Wednesday, April 13, 2011

Cast of Characters

I am so excited guys. We've made it to Day 2! Every single day is a milestone in my book and is worth being celebrated. Today, we're going to finish up the introduction by discussing the main characters of the story. While obviously we're going to discuss lots of people and the way the covenant applied to them, the two most important characters in this story of covenant are YHWH and Israel. If you're like me, you may have heard of the Israelites. Something about them wandering around in the desert for forty years or something. But, YHWH? What's so important about those four letters? Well. Actually, those four letters in Hebrew mean a lot.  

In the Old Testament, God is referred to using the Hebrew name YHWH or Yahweh. YHWH is a revelation of the true name of God meaning “I AM WHO I AM”. The name given is linked to God’s very essence, which is why God hesitated giving it to Moses to begin with. If you remember back to the beginning of Exodus, Moses had run away from Egypt and escaped to Midian. He was tending his father-in-law's flock up at Mount Sinai when the Lord appeared to him in the fire of a burning bush. Moses was a little freaked out by all of this (as many of us would be also), especially when God told him that he was being called to bring God's people out of Egypt. In the ancient times, knowing someone’s name meant you had power over them. So, Moses asked God what his name was. When Moses did this, he was asking God to give him the power in the relationship. This is why God gives such a mysterious answer. One scholar in The New Interpreter’s Study Bible says, “The everlasting quality of the name signifies the faithfulness of God’s actions towards Israel in the future.”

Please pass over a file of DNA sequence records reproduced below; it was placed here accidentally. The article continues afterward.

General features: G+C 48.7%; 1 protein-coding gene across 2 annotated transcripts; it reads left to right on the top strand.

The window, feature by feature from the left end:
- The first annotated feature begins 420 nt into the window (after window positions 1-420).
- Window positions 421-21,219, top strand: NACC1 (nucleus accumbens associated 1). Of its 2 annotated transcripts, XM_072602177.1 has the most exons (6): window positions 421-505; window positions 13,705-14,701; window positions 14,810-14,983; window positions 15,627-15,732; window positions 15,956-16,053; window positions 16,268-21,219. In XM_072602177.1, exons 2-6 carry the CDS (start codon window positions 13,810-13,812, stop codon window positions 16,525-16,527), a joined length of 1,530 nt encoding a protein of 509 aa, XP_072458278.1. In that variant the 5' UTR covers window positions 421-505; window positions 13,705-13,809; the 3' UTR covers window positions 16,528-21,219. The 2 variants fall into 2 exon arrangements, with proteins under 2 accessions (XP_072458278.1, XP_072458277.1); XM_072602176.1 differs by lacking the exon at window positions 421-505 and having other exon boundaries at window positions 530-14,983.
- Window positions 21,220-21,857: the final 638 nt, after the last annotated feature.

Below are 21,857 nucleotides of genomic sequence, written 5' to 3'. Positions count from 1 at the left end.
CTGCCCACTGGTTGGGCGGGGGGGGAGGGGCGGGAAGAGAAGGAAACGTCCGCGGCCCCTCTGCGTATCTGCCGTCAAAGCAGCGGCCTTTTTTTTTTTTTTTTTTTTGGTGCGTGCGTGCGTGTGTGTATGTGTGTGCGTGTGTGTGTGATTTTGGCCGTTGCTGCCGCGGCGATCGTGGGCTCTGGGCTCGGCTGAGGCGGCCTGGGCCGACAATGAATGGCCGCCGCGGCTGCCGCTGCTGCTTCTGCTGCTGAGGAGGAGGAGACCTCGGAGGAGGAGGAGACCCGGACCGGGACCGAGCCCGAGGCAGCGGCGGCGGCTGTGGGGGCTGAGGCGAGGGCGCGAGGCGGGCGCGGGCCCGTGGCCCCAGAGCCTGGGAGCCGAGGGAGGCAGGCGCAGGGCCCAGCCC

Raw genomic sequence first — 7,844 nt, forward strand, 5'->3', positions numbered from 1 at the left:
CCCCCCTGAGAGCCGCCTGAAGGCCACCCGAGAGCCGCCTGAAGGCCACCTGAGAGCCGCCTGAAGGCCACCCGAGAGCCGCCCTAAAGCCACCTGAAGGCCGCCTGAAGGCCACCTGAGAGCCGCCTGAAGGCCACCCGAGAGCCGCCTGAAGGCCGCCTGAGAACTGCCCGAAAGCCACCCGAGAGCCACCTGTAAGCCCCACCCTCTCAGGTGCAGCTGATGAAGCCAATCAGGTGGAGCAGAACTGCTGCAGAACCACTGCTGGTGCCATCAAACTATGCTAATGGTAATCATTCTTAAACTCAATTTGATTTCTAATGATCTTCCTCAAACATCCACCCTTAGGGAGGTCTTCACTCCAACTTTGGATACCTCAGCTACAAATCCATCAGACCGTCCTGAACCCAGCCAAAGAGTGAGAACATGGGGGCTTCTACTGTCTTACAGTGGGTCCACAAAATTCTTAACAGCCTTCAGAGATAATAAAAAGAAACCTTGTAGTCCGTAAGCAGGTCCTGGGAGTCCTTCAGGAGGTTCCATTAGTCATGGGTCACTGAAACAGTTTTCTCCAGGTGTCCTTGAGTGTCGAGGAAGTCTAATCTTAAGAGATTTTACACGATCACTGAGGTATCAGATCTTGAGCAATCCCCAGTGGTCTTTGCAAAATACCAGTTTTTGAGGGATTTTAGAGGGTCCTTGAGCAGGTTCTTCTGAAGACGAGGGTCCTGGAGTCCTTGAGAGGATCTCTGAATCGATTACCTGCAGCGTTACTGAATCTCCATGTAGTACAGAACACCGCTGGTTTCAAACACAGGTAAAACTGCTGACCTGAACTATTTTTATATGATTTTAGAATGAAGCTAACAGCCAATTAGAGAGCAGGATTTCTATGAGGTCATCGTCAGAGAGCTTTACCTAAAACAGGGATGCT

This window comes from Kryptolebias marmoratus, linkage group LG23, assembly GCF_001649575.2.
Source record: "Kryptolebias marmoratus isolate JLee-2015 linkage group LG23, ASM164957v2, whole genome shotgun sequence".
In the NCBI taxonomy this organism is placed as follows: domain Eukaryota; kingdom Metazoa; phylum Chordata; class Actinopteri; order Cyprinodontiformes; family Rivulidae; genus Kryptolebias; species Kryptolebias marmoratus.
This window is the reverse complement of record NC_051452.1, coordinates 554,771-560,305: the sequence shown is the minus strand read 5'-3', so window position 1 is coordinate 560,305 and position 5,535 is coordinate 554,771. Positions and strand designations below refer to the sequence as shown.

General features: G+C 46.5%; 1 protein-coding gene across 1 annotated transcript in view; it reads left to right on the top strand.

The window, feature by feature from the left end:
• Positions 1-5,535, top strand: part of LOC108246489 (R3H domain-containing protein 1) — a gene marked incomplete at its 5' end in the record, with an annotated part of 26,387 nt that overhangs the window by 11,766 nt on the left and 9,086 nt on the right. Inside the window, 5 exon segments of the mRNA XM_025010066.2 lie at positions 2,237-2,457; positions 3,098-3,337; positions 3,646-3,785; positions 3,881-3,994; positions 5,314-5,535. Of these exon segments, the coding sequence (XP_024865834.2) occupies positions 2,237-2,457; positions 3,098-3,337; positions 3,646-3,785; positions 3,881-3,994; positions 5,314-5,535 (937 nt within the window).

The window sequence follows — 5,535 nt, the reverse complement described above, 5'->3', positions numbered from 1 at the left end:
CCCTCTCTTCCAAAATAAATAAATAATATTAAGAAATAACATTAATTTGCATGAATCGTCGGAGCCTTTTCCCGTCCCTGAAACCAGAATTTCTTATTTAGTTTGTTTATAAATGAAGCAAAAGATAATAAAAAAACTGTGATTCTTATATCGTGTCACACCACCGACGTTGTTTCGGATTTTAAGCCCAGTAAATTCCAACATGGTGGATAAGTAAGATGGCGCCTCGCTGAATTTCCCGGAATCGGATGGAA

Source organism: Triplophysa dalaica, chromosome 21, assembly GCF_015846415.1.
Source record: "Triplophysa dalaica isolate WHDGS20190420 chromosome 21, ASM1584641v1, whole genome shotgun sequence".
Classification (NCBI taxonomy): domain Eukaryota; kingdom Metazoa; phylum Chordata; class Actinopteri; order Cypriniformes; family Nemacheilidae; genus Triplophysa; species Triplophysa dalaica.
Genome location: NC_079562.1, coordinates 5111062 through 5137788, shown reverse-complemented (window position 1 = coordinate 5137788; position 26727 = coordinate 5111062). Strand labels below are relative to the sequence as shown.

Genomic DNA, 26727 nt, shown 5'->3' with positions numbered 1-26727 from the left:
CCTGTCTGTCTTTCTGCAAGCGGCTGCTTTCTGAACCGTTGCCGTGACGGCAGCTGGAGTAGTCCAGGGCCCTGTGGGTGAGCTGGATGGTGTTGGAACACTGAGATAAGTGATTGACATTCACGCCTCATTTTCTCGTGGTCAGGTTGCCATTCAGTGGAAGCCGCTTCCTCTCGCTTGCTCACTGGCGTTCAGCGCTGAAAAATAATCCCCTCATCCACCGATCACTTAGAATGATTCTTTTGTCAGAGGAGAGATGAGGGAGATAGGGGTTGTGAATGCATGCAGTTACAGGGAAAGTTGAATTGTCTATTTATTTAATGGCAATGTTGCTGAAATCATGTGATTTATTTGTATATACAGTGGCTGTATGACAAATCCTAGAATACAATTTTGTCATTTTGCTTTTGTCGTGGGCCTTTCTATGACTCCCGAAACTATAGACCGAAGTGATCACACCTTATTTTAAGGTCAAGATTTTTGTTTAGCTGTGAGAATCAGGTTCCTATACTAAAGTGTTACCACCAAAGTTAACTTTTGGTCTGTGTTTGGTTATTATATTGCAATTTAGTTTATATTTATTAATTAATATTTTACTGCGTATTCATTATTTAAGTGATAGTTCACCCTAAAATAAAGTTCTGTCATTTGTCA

Bush at St. Catherine's Monastery that is thought of to be the burning bush where Moses encountered God.
God demands radical obedience and faithfulness. In Deuteronomy 20:2-3, God demands Israel’s sole obedience and tells them that they may have no other gods, or lords. In a political covenant in the Biblical times, when two parties made a covenant, the lesser of the parties was not allowed to enter into treaties with other lords. This was as much for the original lord’s sake as it was for the servant. Having multiple lords would put them at a risk of messing up the covenantal relationship. This reminds me of the place in the Gospels where Jesus tells us that we cannot serve two masters. This is the covenant relationship he was referring to. The shema is most important statement in Jewish faith. The shema is found in Deuteronomy 6:4 and it reads“Hear, O Israel: the LORD our God, the LORD is one.” This is a statement of monotheism. No other gods are in his presence. Unlike other gods that the people worshiped, the Lord isn’t part of a pantheon. He is in a class of his own.